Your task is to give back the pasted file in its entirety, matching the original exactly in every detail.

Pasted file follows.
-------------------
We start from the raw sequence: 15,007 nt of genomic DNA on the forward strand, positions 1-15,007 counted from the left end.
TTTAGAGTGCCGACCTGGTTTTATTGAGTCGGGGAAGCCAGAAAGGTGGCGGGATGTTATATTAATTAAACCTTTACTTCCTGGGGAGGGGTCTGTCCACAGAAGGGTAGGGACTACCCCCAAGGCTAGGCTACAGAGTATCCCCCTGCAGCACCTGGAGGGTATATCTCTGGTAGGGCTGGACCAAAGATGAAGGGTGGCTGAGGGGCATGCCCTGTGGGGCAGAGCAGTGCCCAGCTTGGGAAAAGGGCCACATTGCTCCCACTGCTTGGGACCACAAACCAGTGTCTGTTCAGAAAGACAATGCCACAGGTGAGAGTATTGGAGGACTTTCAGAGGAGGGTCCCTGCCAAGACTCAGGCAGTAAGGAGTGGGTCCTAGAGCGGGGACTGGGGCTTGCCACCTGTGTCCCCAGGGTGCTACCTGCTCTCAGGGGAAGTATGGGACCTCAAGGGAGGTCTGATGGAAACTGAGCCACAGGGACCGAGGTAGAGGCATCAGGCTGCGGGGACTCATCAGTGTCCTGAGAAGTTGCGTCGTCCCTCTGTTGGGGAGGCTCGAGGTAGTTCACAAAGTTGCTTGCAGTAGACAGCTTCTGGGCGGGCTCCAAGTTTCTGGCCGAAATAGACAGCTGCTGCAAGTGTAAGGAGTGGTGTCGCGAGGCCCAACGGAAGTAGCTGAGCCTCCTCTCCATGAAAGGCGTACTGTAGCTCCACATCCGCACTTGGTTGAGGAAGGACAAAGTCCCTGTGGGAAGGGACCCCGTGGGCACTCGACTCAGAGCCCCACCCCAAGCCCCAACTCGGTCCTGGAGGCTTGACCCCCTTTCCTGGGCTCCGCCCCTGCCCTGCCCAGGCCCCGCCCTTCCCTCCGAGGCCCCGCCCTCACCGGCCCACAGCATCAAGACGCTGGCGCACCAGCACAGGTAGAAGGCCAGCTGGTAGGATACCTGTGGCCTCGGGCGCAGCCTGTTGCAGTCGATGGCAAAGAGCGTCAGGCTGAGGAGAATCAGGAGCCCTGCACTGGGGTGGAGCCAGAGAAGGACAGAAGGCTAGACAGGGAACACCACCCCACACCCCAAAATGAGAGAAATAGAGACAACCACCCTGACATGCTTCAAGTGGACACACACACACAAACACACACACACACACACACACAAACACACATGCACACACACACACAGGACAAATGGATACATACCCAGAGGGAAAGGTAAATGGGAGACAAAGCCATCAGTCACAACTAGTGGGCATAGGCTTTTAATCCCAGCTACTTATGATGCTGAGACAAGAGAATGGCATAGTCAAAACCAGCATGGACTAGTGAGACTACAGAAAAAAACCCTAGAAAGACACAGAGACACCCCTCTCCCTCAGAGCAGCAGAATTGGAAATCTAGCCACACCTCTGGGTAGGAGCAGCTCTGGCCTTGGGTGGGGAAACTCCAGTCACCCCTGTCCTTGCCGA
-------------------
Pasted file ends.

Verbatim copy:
We start from the raw sequence: 15,007 nt of genomic DNA on the forward strand, positions 1-15,007 counted from the left end.
TTTAGAGTGCCGACCTGGTTTTATTGAGTCGGGGAAGCCAGAAAGGTGGCGGGATGTTATATTAATTAAACCTTTACTTCCTGGGGAGGGGTCTGTCCACAGAAGGGTAGGGACTACCCCCAAGGCTAGGCTACAGAGTATCCCCCTGCAGCACCTGGAGGGTATATCTCTGGTAGGGCTGGACCAAAGATGAAGGGTGGCTGAGGGGCATGCCCTGTGGGGCAGAGCAGTGCCCAGCTTGGGAAAAGGGCCACATTGCTCCCACTGCTTGGGACCACAAACCAGTGTCTGTTCAGAAAGACAATGCCACAGGTGAGAGTATTGGAGGACTTTCAGAGGAGGGTCCCTGCCAAGACTCAGGCAGTAAGGAGTGGGTCCTAGAGCGGGGACTGGGGCTTGCCACCTGTGTCCCCAGGGTGCTACCTGCTCTCAGGGGAAGTATGGGACCTCAAGGGAGGTCTGATGGAAACTGAGCCACAGGGACCGAGGTAGAGGCATCAGGCTGCGGGGACTCATCAGTGTCCTGAGAAGTTGCGTCGTCCCTCTGTTGGGGAGGCTCGAGGTAGTTCACAAAGTTGCTTGCAGTAGACAGCTTCTGGGCGGGCTCCAAGTTTCTGGCCGAAATAGACAGCTGCTGCAAGTGTAAGGAGTGGTGTCGCGAGGCCCAACGGAAGTAGCTGAGCCTCCTCTCCATGAAAGGCGTACTGTAGCTCCACATCCGCACTTGGTTGAGGAAGGACAAAGTCCCTGTGGGAAGGGACCCCGTGGGCACTCGACTCAGAGCCCCACCCCAAGCCCCAACTCGGTCCTGGAGGCTTGACCCCCTTTCCTGGGCTCCGCCCCTGCCCTGCCCAGGCCCCGCCCTTCCCTCCGAGGCCCCGCCCTCACCGGCCCACAGCATCAAGACGCTGGCGCACCAGCACAGGTAGAAGGCCAGCTGGTAGGATACCTGTGGCCTCGGGCGCAGCCTGTTGCAGTCGATGGCAAAGAGCGTCAGGCTGAGGAGAATCAGGAGCCCTGCACTGGGGTGGAGCCAGAGAAGGACAGAAGGCTAGACAGGGAACACCACCCCACACCCCAAAATGAGAGAAATAGAGACAACCACCCTGACATGCTTCAAGTGGACACACACACACAAACACACACACACACACACACACAAACACACATGCACACACACACACAGGACAAATGGATACATACCCAGAGGGAAAGGTAAATGGGAGACAAAGCCATCAGTCACAACTAGTGGGCATAGGCTTTTAATCCCAGCTACTTATGATGCTGAGACAAGAGAATGGCATAGTCAAAACCAGCATGGACTAGTGAGACTACAGAAAAAAACCCTAGAAAGACACAGAGACACCCCTCTCCCTCAGAGCAGCAGAATTGGAAATCTAGCCACACCTCTGGGTAGGAGCAGCTCTGGCCTTGGGTGGGGAAACTCCAGTCACCCCTGTCCTTGCCGA